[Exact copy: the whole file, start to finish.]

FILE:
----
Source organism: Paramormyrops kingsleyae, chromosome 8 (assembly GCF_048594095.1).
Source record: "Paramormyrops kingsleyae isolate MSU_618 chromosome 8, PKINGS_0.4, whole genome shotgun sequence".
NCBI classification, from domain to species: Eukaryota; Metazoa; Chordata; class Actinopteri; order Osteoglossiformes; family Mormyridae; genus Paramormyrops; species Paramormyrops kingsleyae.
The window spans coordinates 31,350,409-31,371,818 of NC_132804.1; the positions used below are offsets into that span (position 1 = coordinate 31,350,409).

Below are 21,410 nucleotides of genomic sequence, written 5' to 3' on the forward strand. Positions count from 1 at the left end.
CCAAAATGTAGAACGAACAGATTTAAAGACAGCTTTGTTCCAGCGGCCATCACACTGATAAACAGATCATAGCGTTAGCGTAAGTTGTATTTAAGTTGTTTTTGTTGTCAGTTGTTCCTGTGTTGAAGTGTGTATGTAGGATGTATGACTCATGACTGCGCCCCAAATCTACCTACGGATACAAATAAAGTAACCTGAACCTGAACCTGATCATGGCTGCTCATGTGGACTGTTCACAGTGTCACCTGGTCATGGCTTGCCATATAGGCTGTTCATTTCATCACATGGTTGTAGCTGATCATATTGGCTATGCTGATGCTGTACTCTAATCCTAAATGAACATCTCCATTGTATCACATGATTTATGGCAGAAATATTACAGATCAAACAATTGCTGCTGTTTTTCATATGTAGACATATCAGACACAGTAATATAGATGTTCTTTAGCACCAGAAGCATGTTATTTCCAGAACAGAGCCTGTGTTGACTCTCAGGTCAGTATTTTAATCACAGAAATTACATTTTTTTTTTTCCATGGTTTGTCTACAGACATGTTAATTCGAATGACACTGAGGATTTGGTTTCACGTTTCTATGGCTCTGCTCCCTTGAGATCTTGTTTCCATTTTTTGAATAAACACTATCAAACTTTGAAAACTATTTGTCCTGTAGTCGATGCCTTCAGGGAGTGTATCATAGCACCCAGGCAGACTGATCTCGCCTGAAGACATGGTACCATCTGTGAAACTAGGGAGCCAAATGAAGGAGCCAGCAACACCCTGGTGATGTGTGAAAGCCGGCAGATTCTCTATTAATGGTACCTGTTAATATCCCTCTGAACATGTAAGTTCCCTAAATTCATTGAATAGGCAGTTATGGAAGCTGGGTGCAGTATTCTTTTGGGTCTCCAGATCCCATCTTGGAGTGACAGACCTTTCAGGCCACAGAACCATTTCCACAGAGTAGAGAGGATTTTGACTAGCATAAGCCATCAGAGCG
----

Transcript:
Source organism: Paramormyrops kingsleyae, chromosome 8 (assembly GCF_048594095.1).
Source record: "Paramormyrops kingsleyae isolate MSU_618 chromosome 8, PKINGS_0.4, whole genome shotgun sequence".
NCBI classification, from domain to species: Eukaryota; Metazoa; Chordata; class Actinopteri; order Osteoglossiformes; family Mormyridae; genus Paramormyrops; species Paramormyrops kingsleyae.
The window spans coordinates 31,350,409-31,371,818 of NC_132804.1; the positions used below are offsets into that span (position 1 = coordinate 31,350,409).

Below are 21,410 nucleotides of genomic sequence, written 5' to 3' on the forward strand. Positions count from 1 at the left end.
CCAAAATGTAGAACGAACAGATTTAAAGACAGCTTTGTTCCAGCGGCCATCACACTGATAAACAGATCATAGCGTTAGCGTAAGTTGTATTTAAGTTGTTTTTGTTGTCAGTTGTTCCTGTGTTGAAGTGTGTATGTAGGATGTATGACTCATGACTGCGCCCCAAATCTACCTACGGATACAAATAAAGTAACCTGAACCTGAACCTGATCATGGCTGCTCATGTGGACTGTTCACAGTGTCACCTGGTCATGGCTTGCCATATAGGCTGTTCATTTCATCACATGGTTGTAGCTGATCATATTGGCTATGCTGATGCTGTACTCTAATCCTAAATGAACATCTCCATTGTATCACATGATTTATGGCAGAAATATTACAGATCAAACAATTGCTGCTGTTTTTCATATGTAGACATATCAGACACAGTAATATAGATGTTCTTTAGCACCAGAAGCATGTTATTTCCAGAACAGAGCCTGTGTTGACTCTCAGGTCAGTATTTTAATCACAGAAATTACATTTTTTTTTTTCCATGGTTTGTCTACAGACATGTTAATTCGAATGACACTGAGGATTTGGTTTCACGTTTCTATGGCTCTGCTCCCTTGAGATCTTGTTTCCATTTTTTGAATAAACACTATCAAACTTTGAAAACTATTTGTCCTGTAGTCGATGCCTTCAGGGAGTGTATCATAGCACCCAGGCAGACTGATCTCGCCTGAAGACATGGTACCATCTGTGAAACTAGGGAGCCAAATGAAGGAGCCAGCAACACCCTGGTGATGTGTGAAAGCCGGCAGATTCTCTATTAATGGTACCTGTTAATATCCCTCTGAACATGTAAGTTCCCTAAATTCATTGAATAGGCAGTTATGGAAGCTGGGTGCAGTATTCTTTTGGGTCTCCAGATCCCATCTTGGAGTGACAGACCTTTCAGGCCACAGAACCATTTCCACAGAGTAGAGAGGATTTTGACTAGCATAAGCCATCAGAGCG